Guest Post by Stephen R. Albainy-Jenei, Partner at Frost Brown Todd and Author of the Patent Baristas Bio/Pharma blog.
Dealing with the Patent Office is a lot like standing in front of the airline ticket counter where the agent keeps typing in endless strings of random numbers and letters and politely explains that you can’t possibly make a change in your reservation because your ticket is a A389X-27-Purple ticket and not the B347L-Triple-Lindy ticket.
Although nonprecedential, the U.S. Court of Appeals for the Federal Circuit laid into the Patent Office this week for behaving in what it said was an ” arbitrary and capricious” manner after it cashed a payment that was $10 short and then promptly let the patent expire. See Taylor v. USPTO (CAFC 09-1133).
Jorge Taylor had a patent for a chemical sealant device for repairing flat tires (U.S. Pat. No. 5,178,701) and had to pay the seven-and-a-half-year maintenance fee of $1040. But, Mr. Taylor sent a check for $1030, rather than $1040, in the mail and used the wrong form for transmitting his payment, and sent it to the Applications Branch rather than the Maintenance Fee branch – sort of a hat trick of errors.
Mr. Taylor marked in capital letters at the top of his transmittal form:
“NOTE: IF THIS IS NOT THE CORRECT FORM, PLEASE MAIL THE CORRECT FORM TO THE RETURN ADDRESS ON THE CHECK.”
The PTO employee who processed the form may not have recognized this filing as an attempt to pay a maintenance fee, and may have just processed it as a regular application filing fee. Whatever the thinking, the PTO deposited the check in its account.
Fast forward several years later when Mr. Taylor called the Office in preparation for paying the required eleven-and-a-half-year maintenance fee and the PTO says “Oops, your patent went abandoned for failure to pay the seven-and-a-half-year maintenance fee.”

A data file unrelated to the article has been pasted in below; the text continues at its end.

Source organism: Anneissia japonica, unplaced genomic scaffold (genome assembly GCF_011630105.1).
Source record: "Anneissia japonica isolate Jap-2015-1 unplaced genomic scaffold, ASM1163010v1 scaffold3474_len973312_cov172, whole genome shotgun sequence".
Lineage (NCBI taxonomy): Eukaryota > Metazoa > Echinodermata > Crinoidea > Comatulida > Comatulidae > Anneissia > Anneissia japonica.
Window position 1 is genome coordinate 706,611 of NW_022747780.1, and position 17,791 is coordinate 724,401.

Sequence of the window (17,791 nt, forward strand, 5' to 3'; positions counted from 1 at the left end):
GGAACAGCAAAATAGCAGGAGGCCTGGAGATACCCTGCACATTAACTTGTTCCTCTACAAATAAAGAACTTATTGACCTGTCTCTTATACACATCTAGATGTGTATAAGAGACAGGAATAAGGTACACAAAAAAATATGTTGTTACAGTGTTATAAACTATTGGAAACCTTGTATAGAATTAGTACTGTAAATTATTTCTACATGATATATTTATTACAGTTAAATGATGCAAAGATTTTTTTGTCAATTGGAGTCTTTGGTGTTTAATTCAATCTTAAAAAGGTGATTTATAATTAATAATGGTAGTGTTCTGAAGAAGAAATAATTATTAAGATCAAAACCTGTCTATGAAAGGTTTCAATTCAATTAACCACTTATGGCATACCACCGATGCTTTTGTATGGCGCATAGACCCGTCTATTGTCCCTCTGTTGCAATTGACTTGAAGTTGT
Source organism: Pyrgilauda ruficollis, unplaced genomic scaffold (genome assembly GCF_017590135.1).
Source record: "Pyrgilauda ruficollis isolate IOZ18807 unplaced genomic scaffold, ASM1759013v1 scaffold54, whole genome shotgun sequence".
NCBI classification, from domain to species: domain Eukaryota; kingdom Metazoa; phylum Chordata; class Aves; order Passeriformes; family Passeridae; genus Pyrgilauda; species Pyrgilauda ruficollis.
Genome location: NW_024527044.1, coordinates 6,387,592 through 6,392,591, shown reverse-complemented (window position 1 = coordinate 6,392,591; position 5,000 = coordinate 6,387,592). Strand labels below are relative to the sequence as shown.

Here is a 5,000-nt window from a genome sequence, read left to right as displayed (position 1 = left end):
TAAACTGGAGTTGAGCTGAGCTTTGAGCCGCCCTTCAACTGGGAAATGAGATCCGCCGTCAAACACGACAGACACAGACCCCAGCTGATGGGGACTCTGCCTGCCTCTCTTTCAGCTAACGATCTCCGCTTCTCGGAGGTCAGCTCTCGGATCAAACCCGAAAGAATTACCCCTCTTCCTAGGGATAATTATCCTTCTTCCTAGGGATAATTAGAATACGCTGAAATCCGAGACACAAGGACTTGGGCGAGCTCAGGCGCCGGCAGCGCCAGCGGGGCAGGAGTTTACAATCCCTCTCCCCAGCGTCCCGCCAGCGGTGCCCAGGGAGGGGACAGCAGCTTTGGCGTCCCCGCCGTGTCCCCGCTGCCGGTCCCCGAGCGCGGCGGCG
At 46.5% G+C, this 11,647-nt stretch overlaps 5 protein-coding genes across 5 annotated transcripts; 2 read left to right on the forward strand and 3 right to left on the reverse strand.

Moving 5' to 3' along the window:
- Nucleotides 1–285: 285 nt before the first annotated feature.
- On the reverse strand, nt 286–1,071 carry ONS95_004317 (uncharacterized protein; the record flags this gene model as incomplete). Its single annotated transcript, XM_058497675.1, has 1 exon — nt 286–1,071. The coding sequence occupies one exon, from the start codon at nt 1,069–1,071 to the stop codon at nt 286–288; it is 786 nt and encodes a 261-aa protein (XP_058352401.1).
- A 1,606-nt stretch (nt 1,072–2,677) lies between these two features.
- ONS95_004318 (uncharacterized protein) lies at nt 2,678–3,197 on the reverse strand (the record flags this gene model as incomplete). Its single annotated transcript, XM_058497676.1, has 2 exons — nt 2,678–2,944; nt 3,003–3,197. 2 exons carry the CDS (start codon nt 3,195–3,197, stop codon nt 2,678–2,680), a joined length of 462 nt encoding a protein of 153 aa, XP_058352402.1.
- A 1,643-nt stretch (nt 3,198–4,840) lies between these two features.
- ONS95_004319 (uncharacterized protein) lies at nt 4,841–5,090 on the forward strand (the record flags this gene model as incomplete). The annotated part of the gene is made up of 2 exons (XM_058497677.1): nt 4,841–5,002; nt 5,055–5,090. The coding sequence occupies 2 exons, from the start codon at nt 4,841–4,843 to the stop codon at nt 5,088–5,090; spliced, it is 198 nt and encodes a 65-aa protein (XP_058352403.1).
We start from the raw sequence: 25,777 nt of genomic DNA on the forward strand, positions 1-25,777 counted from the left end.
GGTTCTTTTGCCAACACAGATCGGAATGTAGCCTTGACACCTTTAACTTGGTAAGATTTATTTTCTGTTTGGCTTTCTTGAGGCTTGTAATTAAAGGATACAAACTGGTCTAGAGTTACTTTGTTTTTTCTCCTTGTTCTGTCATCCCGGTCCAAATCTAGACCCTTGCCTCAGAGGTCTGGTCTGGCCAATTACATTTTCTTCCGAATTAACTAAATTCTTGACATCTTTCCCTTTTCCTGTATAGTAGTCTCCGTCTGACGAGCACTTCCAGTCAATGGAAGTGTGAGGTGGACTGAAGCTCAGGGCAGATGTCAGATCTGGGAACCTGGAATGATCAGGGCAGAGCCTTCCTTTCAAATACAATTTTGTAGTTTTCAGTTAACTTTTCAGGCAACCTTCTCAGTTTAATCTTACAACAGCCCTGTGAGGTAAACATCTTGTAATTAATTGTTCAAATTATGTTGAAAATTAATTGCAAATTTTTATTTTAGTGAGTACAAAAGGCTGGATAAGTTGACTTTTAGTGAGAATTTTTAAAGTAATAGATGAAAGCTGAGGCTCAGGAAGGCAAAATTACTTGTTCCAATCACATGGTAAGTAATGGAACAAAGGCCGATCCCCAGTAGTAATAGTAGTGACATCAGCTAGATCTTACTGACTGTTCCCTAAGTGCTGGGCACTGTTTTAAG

Taylor asked the PTO for reinstatement of his patent saying that he was “not an attorney but a pauper disabled living on a fixed income (SSI) who cannot pay $200 to petition your office.”
The PTO dismissed the case (for not including $200) also helpfully pointed out that Mr. Taylor’s original payment had not included a certificate of mailing. Thus, because the Office received the payment on January 17, 2001, five days had passed beyond the window for accepting maintenance payments with a surcharge.
Taylor then sued in district court, alleging that the PTO had “misappropriated” his $1030, and sought $1 billion in damages, his estimation of the worth of his intellectual property “in the U.S. and world market.”
The district court dismissed the complaint saying that PTO regulations do not provide a waiver of petition filing fees for indigent applicants and that Taylor had not shown that the PTO’s actions were “arbitrary and capricious” for purposes of making out a claim under the Administrative Procedure Act.
Mr. Taylor appealed to Federal Circuit, which seemed perturbed that the case had to go all the way to the appellate level and was not happy that that the PTO cashed Mr. Taylor’s check and still proceeded to consider his patent expired.
The court said that the PTO’s actions were arbitrary and capricious in accepting Mr. Taylor’s deficient payment on the one hand, while on the other hand expiring his patent without notifying him under MPEP § 2531 (Notice of Non-Acceptance of Patent Maintenance Fee) that his payment was inadequate.
The PTO tried to weasel out of the suit saying it would refund the $1030 and said that Taylor could still file a petition — along with $200, of course — to have his patent reinstated for unavoidable delay. But, the USPTO then mused that even if the failure to properly pay the 7.5-year maintenance fee could be overlooked, Mr. Taylor has now also failed to pay the 11.5 year maintenance fee, and has also missed the deadline for reinstatement based on “unintentional delay” of that payment. Nice.
In the end, the Federal Circuit said that it wasn’t fair for the PTO to take Mr. Taylor’s payment without notifying him of the $10 shortfall and demanded an equitable remedy:
In this case, equity would counsel that the PTO should reinstate Mr. Taylor’s patent upon receipt of his payment for all outstanding maintenance fees. This relief will remedy, to this court’s best estimation, the PTO’s arbitrary and capricious actions.
While I feel bad for Mr. Taylor, the real issue here is why doesn’t the Patent Office put more procedures in place that make the application process more of a mutual partnership? Yes, Mr. Taylor paid the wrong amount. Yes, he used the wrong form. But, even very experienced attorneys make these kinds of mistakes.
The present case illustrated that the Patent Office needs to adopt more equitable rules and procedures for helping inventors correct mistakes in the first place so that valid patents issue. Shouldn’t the Patent Office be on the inventor’s side?